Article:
Take the 2-minute tour ×
Stack Overflow is a question and answer site for professional and enthusiast programmers. It's 100% free, no registration required.

I've created a software that is supposed to synchronize data between two databases in SQL Server. The program is tested as much as I was able to do so while having a limited amount of data and limited time. Now I need to make it run and I want to play that safe.

What would be the best approach to be able to recover if something goes wrong and database gets corrupted? (meaning not usable by the original program)

I know I can backup both databases each time I perform the sync. I also know that I could do point in time recovery.

Are there any other options? Is it possible to rollback only the changes made by the sync service? (both databases are going to be used by other software)

share|improve this question
    
Is this Microsoft SQL Server? If so, what license / version are you running? –  mpeterson Apr 29 '11 at 17:26
    
Yes, this is MsSQL Server - express. –  kubal5003 Apr 29 '11 at 17:28
    
Are you afraid your program is going to corrupt the databases, or they will just corrupt themselves? –  mpeterson Apr 29 '11 at 17:39
    
I'm afraid that my program is going to do something wrong, because I had no documentation and everything is reverse engineered (I inspected the db schema and used sql profiler to recover some details). However everything is perfectly legal, because my client is the owner of the db and it's not forbidden to modify the database. –  kubal5003 Apr 29 '11 at 17:57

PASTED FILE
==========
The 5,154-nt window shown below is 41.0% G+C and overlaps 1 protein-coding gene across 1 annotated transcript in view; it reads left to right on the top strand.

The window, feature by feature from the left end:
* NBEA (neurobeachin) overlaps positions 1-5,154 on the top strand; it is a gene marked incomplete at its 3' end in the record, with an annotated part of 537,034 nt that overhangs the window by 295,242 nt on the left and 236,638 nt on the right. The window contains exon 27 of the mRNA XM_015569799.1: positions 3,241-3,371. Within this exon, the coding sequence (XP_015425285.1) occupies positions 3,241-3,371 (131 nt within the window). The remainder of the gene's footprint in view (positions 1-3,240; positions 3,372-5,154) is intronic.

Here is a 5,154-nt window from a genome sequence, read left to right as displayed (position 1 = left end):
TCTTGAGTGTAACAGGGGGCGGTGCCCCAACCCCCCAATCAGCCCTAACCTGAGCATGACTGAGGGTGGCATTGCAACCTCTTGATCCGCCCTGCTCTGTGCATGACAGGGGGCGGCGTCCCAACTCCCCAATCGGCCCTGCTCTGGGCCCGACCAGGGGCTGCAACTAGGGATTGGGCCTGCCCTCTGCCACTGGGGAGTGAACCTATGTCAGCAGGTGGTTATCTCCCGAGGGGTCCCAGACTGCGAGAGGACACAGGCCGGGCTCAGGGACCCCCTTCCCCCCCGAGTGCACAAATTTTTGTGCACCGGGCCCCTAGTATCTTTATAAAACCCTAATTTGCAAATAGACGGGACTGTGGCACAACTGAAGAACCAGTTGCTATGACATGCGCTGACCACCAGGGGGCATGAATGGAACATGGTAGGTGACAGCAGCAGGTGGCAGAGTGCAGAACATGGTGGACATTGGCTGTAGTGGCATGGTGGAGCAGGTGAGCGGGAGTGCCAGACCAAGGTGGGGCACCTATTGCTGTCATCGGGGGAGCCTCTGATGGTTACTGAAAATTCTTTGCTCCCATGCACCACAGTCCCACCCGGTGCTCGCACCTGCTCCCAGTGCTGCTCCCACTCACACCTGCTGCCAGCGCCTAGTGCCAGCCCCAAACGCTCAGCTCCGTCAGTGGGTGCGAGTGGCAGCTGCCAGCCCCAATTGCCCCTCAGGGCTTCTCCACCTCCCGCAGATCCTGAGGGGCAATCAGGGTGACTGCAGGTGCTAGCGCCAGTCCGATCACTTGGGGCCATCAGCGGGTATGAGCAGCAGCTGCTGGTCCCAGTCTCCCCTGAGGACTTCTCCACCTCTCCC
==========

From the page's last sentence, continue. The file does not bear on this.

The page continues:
1 Answer 1

You probably have, but I suggest investigating the backup and recovery options available in SQL Server. Since you have no spec, you don't know how the system is going to behave against these changes, leaving you with a higher likelihood of problems. For this reason (and many other obvious reasons) I would want to have solid SQL backups/recovery process in place. Unfortunately Express isn't very good in automating this area, but you can run them manually before the sync.

At the very least, make everything transactional; a failure in your program should not leave the databases in a partially sync'd state.

Too bad you don't have a full version of SQL Server... then you might be able to use something like replication services and eliminate this program altogether? ;)

share|improve this answer
    
I think sql server 2008 express R2 is able to do replication (2005 wasn't), but AFAIK the database schema should be prepared to do that (like having GUID instead of int in the PKs). I'm currently implementing mechanism of doing backups before every sync using SMO and that'll probably have to do. –  kubal5003 Apr 30 '11 at 13:12

protected by Will May 4 '11 at 11:58

Thank you for your interest in this question. Because it has attracted low-quality answers, posting an answer now requires 10 reputation on this site.

Would you like to answer one of these unanswered questions instead?

Not the answer you're looking for? Browse other questions tagged or ask your own question.